Mr. Downs said the myth of American foreign policy has been that Chiang would go to the mainland in an invasion.

He said Secretary of State Dulles destroyed the myth by making it clear that Chiang is not going to invade the mainland unless a revolution paves the way for him.

"Secretary Dulles was right in not being bluffed," Mr. Downs said, "but the point is we shouldn't have gotten into the position there in the first place."

He said he thinks there was, and probably still is, good reason for the defense of Formosa but he doesn't think we could defend the offshore islands of Quemoy and Matsu.

Mr. Downs discussed the "brinks" of Formosa, the Mid-East, "and, in a sociological sense, the revolution going on with respect to Little Rock."

In response to another question, he said he doesn't know who the next Democratic candidate for President will be but added that Adlai E. Stevenson's world trips and Dean Acheson's foreign policy statements "indicate there is a race on for the post of Secretary of State."

While Mr. Downs expressed disagreement with and criticism of Mr. Dulles' policies, he voiced strong personal admiration for "the man." He said he thinks President Eisenhower in the field of foreign policy is dominated by Mr. Dulles.

Mr. Downs said it has been "inferred by" Meade Alcorn, chairman of the Republican National Committee, that anyone who criticizes foreign policy is "a bit subversive."

But he said bipartisan foreign policy became a luxury when President Eisenhower announced in 1952 that he would go to Korea. He said he thinks "this clinched the election for him."

May 26, 2017

1949. Soviets Dispute the Western Claims of Ending Berlin Counter-Blockade

Post-Blockade Complications
The first post-blockade inter-zonal bus crosses the Soviet freight border station at Babelsberg, East Germany on May 12, 1949 (source)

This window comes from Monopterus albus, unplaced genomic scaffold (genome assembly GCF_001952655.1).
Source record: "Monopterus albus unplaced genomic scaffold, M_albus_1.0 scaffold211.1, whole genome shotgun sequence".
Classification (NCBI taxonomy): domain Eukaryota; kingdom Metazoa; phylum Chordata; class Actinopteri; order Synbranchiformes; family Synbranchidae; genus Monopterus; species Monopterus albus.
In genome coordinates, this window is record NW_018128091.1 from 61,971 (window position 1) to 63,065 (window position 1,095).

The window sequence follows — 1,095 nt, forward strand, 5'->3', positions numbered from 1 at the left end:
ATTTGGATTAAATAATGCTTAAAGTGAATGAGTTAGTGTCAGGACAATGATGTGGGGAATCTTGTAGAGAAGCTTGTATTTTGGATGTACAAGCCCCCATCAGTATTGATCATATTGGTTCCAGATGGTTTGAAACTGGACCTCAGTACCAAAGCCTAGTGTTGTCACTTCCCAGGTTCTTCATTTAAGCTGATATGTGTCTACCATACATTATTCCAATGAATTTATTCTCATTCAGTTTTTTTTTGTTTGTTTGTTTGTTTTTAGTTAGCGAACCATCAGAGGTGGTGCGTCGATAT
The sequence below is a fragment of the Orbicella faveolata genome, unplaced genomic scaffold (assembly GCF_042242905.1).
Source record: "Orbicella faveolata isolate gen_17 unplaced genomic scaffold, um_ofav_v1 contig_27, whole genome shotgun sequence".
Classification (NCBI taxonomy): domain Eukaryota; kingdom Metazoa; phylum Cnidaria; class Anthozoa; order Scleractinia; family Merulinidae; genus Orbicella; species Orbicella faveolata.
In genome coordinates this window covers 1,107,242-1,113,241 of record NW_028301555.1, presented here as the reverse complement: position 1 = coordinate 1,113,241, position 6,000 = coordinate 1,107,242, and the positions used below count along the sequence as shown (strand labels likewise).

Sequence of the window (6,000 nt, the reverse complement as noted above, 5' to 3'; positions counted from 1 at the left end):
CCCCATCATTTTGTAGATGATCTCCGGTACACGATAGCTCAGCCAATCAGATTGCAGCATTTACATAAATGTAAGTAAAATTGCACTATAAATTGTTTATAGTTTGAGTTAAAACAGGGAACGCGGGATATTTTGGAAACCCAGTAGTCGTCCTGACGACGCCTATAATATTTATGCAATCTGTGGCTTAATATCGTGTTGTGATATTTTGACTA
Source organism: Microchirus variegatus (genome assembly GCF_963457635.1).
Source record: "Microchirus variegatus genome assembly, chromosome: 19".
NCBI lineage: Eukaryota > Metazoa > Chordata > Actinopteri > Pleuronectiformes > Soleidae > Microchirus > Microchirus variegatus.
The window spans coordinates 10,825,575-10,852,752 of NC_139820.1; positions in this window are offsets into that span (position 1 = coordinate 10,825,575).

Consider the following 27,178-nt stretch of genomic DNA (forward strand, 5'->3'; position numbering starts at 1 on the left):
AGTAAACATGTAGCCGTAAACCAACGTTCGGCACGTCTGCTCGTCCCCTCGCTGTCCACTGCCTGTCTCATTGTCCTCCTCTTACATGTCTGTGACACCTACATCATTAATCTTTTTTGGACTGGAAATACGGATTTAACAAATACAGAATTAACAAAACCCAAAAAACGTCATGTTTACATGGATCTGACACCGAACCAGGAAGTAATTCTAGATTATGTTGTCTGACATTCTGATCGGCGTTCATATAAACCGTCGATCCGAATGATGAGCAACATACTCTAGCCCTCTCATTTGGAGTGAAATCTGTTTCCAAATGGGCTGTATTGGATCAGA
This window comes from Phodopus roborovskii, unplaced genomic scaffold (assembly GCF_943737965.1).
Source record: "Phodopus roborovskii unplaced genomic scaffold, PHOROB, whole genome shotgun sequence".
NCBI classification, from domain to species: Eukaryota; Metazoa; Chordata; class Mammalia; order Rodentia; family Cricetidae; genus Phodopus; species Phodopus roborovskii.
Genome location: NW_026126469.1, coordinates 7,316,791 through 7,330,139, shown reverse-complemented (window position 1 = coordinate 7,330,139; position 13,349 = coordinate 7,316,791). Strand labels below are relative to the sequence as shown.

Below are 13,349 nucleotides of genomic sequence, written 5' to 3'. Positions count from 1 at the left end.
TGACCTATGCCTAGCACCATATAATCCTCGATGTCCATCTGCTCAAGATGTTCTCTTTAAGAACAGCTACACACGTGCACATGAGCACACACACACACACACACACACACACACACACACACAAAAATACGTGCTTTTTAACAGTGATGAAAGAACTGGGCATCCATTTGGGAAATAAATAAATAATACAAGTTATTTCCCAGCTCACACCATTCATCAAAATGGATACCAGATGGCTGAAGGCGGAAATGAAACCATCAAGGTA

Bill Downs

CBS Berlin

May 10, 1949

The American, British, and French military commanders for Berlin have just issued an order to lift the Western Powers' counter-blockade at midnight tomorrow night. This new directive follows by about twelve hours a similar order for lifting the Berlin siege issued last night by the Soviet commander, General Vasily Chuikov.

Thus the stage is all set for the end of the Berlin crisis. The freight and passenger trains are scheduled to roll over the British-Russian zonal crossing points a few minutes after these directives become effective. Automobile traffic on the autobahns also will proceed at that time.

The first fruits of the blockade lifting were felt in Berlin today. In some sectors of the city, electric lights stayed on until mid-morning as gradually public services are restored to normal.

Communists propagandists are doing ideological flip-flops in an effort to place the blame for the eleven month blockade on America. Today's Russian army newspaper, Tägliche Rundschau, now says that the reason the blockade has lasted so long is that the United States needed the crisis in order to promote the Atlantic Pact.

Blockade Day, Thursday, will be a holiday for West Berlin. The Western military governors, including General Clay, will attend a special meeting of the magistrate. Businesses are closing at three o'clock. Schools will have only short assemblies and then kids will get the rest of the day off.

However, we are reminded today of the cost of the airlift. Last night a British Lancaster tanker plane returning from Berlin to Hamburg crashed in the Soviet zone north of here. All four crew members were badly injured, two of them critically. They are now being cared for in a Russian military hospital.

This is Bill Downs in Berlin. Now back to CBS in New York.

Bill Downs

CBS Berlin

May 13, 1949